Diagnostic imaging—Abdominal ultrasonography was performed in all dogs, and the abnormalities detected included a large mobile mass suspected to be a blood clot in the urinary bladder of 2 dogs, mild pyelectasis with a suspected blood clot in the renal pelvis of 1 dog, and a 1.5-cm noninvasive mass in the left adrenal gland in 1 dog. Four dogs underwent abdominal radiography, and no abnormalities were detected. Thoracic radiographs were taken in a 12-year-old dog, and findings were within reference limits. Two dogs had a cystoscopy performed by a referring internal medicine specialist and had documented hematuria from 1 UVJ. One dog had a cystotomy performed and had large blood clots removed from the urinary bladder. At that time, both ureters were documented to have normal yellow-colored urine from the UVJ. This dog had a bladder biopsy performed, and a histopathologic diagnosis of moderate acute erosive cystitis with edema was made. Two dogs had renal angiograms performed via femoral arterial access, and findings were considered within reference limits in all views. None of the dogs underwent abdominal CT.

All dogs had a cystourethroscopy performed at the time of the procedure. Five dogs had blood clots detected in the urinary bladder (clot diameter, 3 to 15 cm). All blood clots ultimately resolved without the need for removal. Both UVJs were evaluated in all patients, and 1 dog had bilateral hematuria, 2 dogs had left-sided hematuria, and 3 dogs had right-sided hematuria. One dog that had left-sided hematuria at initial examination developed right-sided hematuria 4.5 months later. One dog had bilateral ectopic ureters found during the cystoscopy. The 5 male dogs initially had flexible cystourethroscopy performed, and then all 5 had rigid cystoscopy performed for better observation and access for endourologic treatment (4 via perineal urethral accessj and 1 via antegrade percutaneous cystoscopy24).

Procedures—Once rigid endoscopy access was obtained and the hematuric UVJ was identified, the distal ureter was cannulated in a retrograde manner, with both endoscopic and fluoroscopic guidance. Once the UPJ balloon (5F in 3 ureters and 6F in 4 ureters) was at the proximal portion of the ureter, the balloon was inflated and the ureter was occluded. Renal pelvis volume was determined (median, 2.5 mL [range, 1.5 to 2.5 mL]). Each affected renal pelvis was infused twice with povidone iodine, and 7 of 8 were filled twice with silver nitrate (1/8 pelvises was filled once with silver nitrate), with dwell times ranging from 15 to 20 minutes each. One dog that had the percutaneous antegrade approach did not have a UPJ balloon used but instead had a 5F open-ended ureteral catheter used and the distal ureter manually occluded with a 1/4-inch Penrose drain.t After the final dwell in 7 of 8 ureters, a double-pigtail ureteral stent was placed over the guidewire. The various sizes included 6F × 26 cm (n = 3), 5F × 22 cm (1), 4.7F × 22 to 32 cm variable length (2), and 4.7F × 22 cm (1). One dog did not have a ureteral stent placed following the procedure. Median procedure and hospitalization times were 150 minutes (range, 65 to 185 minutes) and 18 hours (range, 6 to 96 hours), respectively.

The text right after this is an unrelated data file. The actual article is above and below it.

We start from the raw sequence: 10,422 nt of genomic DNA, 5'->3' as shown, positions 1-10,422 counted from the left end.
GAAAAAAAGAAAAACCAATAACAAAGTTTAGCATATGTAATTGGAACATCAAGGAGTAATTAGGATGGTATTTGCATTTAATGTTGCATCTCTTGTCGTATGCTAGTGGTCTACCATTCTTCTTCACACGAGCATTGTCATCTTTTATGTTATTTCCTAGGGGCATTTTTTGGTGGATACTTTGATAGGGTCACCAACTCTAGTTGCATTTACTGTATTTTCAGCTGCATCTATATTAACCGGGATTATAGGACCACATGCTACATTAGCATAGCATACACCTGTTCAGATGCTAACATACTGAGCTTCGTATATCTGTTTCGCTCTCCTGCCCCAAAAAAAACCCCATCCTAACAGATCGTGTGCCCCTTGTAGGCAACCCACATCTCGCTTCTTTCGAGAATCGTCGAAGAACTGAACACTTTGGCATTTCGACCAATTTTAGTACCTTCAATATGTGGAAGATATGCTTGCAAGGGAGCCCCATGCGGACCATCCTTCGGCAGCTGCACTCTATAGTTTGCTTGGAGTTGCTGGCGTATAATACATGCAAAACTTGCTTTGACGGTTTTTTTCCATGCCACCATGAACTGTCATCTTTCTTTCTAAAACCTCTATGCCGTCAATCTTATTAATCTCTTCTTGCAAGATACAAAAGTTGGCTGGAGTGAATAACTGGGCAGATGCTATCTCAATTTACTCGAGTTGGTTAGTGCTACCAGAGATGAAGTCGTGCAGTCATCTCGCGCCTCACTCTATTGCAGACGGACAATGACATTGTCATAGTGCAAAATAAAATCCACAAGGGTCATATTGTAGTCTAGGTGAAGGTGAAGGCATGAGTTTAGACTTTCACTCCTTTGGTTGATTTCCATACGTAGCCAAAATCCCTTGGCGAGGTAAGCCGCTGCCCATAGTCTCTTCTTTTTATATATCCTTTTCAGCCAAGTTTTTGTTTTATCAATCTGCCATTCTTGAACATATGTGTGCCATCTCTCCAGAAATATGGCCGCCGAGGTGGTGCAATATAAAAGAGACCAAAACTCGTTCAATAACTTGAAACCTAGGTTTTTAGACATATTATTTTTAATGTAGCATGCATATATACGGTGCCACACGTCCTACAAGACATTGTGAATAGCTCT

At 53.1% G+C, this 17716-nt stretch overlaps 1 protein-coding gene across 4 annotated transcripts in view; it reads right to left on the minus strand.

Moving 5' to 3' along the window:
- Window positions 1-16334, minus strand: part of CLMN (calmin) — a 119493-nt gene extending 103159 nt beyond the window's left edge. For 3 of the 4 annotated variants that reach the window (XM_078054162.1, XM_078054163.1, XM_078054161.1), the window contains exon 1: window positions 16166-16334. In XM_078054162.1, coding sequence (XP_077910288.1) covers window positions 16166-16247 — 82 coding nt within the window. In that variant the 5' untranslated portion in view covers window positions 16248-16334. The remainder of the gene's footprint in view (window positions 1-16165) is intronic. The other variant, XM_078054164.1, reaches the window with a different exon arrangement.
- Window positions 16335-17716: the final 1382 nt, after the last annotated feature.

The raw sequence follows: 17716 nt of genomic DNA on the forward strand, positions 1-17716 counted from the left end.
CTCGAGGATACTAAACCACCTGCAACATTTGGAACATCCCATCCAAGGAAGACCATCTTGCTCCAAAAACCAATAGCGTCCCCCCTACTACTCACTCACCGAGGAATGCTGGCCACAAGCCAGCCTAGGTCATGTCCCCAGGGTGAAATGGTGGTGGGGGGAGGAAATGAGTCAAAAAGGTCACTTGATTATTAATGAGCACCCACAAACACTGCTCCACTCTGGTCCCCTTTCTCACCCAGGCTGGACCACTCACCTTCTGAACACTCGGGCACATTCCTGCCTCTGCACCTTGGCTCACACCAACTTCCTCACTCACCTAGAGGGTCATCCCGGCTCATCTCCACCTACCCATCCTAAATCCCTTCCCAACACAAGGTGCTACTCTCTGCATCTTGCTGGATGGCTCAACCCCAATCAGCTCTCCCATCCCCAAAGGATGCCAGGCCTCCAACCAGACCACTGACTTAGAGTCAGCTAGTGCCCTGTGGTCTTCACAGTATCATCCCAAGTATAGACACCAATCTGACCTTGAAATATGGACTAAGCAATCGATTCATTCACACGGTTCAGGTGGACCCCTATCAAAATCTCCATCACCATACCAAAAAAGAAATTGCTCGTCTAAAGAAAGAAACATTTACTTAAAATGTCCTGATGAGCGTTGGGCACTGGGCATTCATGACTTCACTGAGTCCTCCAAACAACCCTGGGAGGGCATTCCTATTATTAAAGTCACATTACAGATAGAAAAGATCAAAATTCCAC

Complications—One dog developed severe signs of ipsilateral renal pain with any pressure placed in the area of this kidney. This started immediately upon recovery, and this was the only dog that did not have a concurrent ureteral stent placed and was the only dog that had the procedure performed with surgical assistance via antegrade cystoscopy, having manual ureteral occlusion rather than proximal UPJ occlusion. This patient also developed mild ipsilateral pyelectasis (6 mm in transverse view on ultrasonography). Both the pyelectasis and signs of renal pain improved within 36 hours. One dog developed pollakiuria 1 week after the procedure, and the ureteral stent was documented to have migrated into the proximal portion of the urethra. This resolved once the stent was endoscopically retrieved. One dog did not return for stent removal after the hematuria resolved. On the 3-month reevaluation, the ureteral stent was found to have migrated into the renal pelvis. This patient remained nonhematuric, and the owner declined stent retrieval. One patient urinated out the stent 2 weeks after sclerotherapy treatment. The remainder of the dogs had stent retrieval by cystoscopic guidance.